(First things first: how adorable is my cat, Nanners? Really damn adorable, I’d say.)

In ‘Finding Your Own North Star,’ Martha Beck suggests that we all have two aspects: our essential self, and our social self. This resonated with me on a deep level as I’ve been observing these two parts of myself for several years now!

The essential self is your innermost spirit, your core. This is the part of you that would be consistent regardless of what year or place you were born. The essential self represents the things you would do and the way you would react if you did not have social conditioning. The essential self is free flowing, your untamed energy – much like the Fool.

The social self is the part of you that has learned to adapt to external demands. This is the part of your personality formed based on culture, education, the values of society. This is the personality that is the easiest for most of us to show to the world. The social self has strong will-power and is self-filtering – similar to the Chariot.

Your social self can become overpowering and cause you to lose touch with your essential self. I was unhappy for several years before I realized this was the cause: I was under the staunch control of my social self. My life began slowly shifting as I started taking steps to evoke my essential self.

Many people in the tarot/personal growth/spirituality arena are already strong advocates of empowering the essential self. I think this is great! We’ve had a strong value on the social self for so long, it’s time to actively encourage the pendulum swing in the other direction.

However, it is important to remember that the social self is not the enemy (Martha Beck makes a big point of this in her book). Your social self is just as important to your whole being as your essential self. You need to encourage your essential self to come out to play, but there’s no need to exile your social self!

Neither one of these aspects are effective without the influence of the other. If we only operated using our essential selves, we would daydream, react impulsively, and have a hard time channeling our energy effectively. On the other hand, if we let our social self run the show, we would focus only on getting ahead, gaining approval, and staying inside the lines.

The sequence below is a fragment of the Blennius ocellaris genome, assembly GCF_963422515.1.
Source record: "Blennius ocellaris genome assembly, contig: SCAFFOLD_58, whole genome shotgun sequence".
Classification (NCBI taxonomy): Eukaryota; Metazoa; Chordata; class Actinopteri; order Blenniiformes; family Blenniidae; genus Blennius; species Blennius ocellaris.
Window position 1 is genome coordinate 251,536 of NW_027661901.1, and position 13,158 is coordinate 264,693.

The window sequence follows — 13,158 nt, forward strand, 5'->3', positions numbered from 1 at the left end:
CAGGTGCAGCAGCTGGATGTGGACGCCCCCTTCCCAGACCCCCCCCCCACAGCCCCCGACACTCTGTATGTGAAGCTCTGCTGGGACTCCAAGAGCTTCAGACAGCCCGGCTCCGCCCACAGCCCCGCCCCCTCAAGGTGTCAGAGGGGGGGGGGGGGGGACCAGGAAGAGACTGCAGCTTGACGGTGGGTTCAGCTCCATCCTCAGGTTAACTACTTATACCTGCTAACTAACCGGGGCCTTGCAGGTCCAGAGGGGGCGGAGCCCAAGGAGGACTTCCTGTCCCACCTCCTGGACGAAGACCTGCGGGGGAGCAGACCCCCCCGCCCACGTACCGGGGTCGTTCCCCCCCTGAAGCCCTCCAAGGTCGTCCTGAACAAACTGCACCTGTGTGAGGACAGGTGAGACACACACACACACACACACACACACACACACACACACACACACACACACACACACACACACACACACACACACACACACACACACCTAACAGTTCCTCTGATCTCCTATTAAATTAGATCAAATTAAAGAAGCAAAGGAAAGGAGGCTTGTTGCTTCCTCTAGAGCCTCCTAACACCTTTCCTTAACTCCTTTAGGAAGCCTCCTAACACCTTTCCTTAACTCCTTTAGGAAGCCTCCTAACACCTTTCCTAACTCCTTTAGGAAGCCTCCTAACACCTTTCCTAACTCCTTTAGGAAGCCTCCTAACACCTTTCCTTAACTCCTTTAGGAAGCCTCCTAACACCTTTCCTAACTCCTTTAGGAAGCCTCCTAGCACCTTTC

According to Martha Beck (and I agree), the key is getting these two aspects to communicate openly and work together. But how in the heck do you do that?!

Encouraging peace between the different aspects within you is a lifelong practice, there’s no ‘quick fix.’ Tarot is a tool that will aid you time and time again on this journey.

The social self can be ridiculously stubborn. A lot of us have a hard time getting it to quiet down enough to let the essential self break through the noise. Tarot helps by giving a voice to the essential self, and creating an atmosphere in which the social self is willing to listen and interact.

Your essential self speaks the wordless language of symbols, feelings and intuition.

Your essential self resonates with the timeless archetypes embedded in the realm of tarot.
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Tarot can foster the unfolding of your essential self, giving it a means to express its perspective.

The Social Self is also integral when working with tarot. This is the part of us that puts the reading into words. The social self gives form to the untapped energy and messages in the cards. Without the participation of both selves, a tarot reading will not reach its maximum potency.

This is the reason you feel integrated after a well-done tarot reading. Your essential self has been heard, and your social self had had its say as well. You walk away knowing that both of these internal aspects are validating each other. They are both on the same team…at least for now!

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